Document Type

Article

Comments

120 Yale Law Journal 1734 (2011)

Abstract

This Feature is an adaptation of chapter 3 of a forthcoming book, America's Unwritten Constitution, which in turn is a sequel to a 2005 book, America's Constitution: A Biography. The 2005 book explores America's written Constitution in considerable detail, taking readers on a journey that begins with the Preamble and proceeds through the document, Article by Article and Amendment by Amendment. The sequel invites readers to venture beyond the written Constitution by exploring aspects of America's constitutional order that are not expressly enumerated within the four corners of the document. The unifying theme of America's Unwritten Constitution is that there exist various approaches to American constitutionalism that supplement the terse text without supplanting it - nontextual interpretive methods and techniques that harmonize with the text itself. Chapter 3 of this forthcoming book -the foundation of this Feature - explores the domain of unenumerated rights. Although such rights are by definition not expressly listed in the terse text, the written Constitution signals their existence and provides broad guidance about where and how to find these rights. One of the most obvious places where these rights are to be discovered is in the lived practices and beliefs of the American people themselves. Another source of these "lived" rights is where Americans live: their homes. While privacy rights embody some of America's most notable examples of "lived" constitutional entitlements, this Feature places privacy examples alongside case studies drawn from criminal procedure and property law to illustrate the range, power, and limits of one general way of thinking about unenumerated rights. Whether the underlying (and underspecified) constitutional text is the Fourth, Fifth, Sixth, Eighth, Ninth, or Fourteenth Amendment, or some combination thereof, faithful constitutional interpreters properly attend to the expectations and practices of ordinary Americans who claim certain basic rights even though the terse text does not explicitly list these rights.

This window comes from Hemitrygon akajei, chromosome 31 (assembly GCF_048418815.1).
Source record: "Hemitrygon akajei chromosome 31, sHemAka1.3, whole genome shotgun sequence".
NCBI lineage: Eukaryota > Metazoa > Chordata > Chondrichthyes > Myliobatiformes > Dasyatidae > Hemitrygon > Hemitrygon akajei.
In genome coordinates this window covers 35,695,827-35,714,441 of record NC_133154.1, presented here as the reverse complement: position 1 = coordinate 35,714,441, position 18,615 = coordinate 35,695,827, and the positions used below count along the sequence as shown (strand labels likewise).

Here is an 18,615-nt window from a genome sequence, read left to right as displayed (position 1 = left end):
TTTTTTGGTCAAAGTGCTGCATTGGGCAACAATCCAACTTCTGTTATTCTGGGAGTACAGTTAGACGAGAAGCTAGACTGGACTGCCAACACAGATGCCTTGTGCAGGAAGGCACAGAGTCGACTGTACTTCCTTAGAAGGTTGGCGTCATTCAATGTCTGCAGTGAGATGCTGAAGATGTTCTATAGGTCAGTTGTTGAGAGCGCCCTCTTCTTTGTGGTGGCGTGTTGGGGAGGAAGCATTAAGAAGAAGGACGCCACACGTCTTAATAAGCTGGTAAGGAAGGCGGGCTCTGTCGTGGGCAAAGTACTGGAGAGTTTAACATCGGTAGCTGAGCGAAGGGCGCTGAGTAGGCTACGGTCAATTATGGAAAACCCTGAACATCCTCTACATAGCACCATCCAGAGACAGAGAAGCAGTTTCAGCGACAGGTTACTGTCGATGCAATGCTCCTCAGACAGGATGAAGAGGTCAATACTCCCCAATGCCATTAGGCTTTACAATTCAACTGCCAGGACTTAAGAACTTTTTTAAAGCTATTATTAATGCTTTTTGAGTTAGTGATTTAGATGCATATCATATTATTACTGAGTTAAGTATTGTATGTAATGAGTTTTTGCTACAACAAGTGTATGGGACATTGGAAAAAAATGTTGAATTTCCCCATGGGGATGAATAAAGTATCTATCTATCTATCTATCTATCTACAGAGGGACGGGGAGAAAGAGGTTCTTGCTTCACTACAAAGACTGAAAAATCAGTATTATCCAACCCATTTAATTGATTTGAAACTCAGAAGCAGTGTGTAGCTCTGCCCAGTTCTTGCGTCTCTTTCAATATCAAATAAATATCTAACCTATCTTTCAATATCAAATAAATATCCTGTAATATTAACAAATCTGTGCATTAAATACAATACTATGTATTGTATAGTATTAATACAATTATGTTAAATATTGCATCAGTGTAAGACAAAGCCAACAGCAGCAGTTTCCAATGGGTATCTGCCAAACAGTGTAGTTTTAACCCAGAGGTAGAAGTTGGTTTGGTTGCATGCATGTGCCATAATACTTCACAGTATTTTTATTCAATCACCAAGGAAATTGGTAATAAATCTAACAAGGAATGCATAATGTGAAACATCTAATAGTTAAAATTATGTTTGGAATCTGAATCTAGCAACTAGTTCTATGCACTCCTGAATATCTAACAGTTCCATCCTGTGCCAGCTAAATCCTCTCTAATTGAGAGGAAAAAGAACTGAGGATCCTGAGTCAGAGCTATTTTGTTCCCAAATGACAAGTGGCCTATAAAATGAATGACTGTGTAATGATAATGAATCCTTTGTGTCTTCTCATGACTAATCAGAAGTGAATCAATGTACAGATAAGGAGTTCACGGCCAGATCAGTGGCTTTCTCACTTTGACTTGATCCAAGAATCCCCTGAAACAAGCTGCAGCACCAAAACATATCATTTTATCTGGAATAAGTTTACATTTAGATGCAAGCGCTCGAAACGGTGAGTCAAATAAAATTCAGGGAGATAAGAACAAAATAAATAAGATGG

Date of Authorship for this Version

2011

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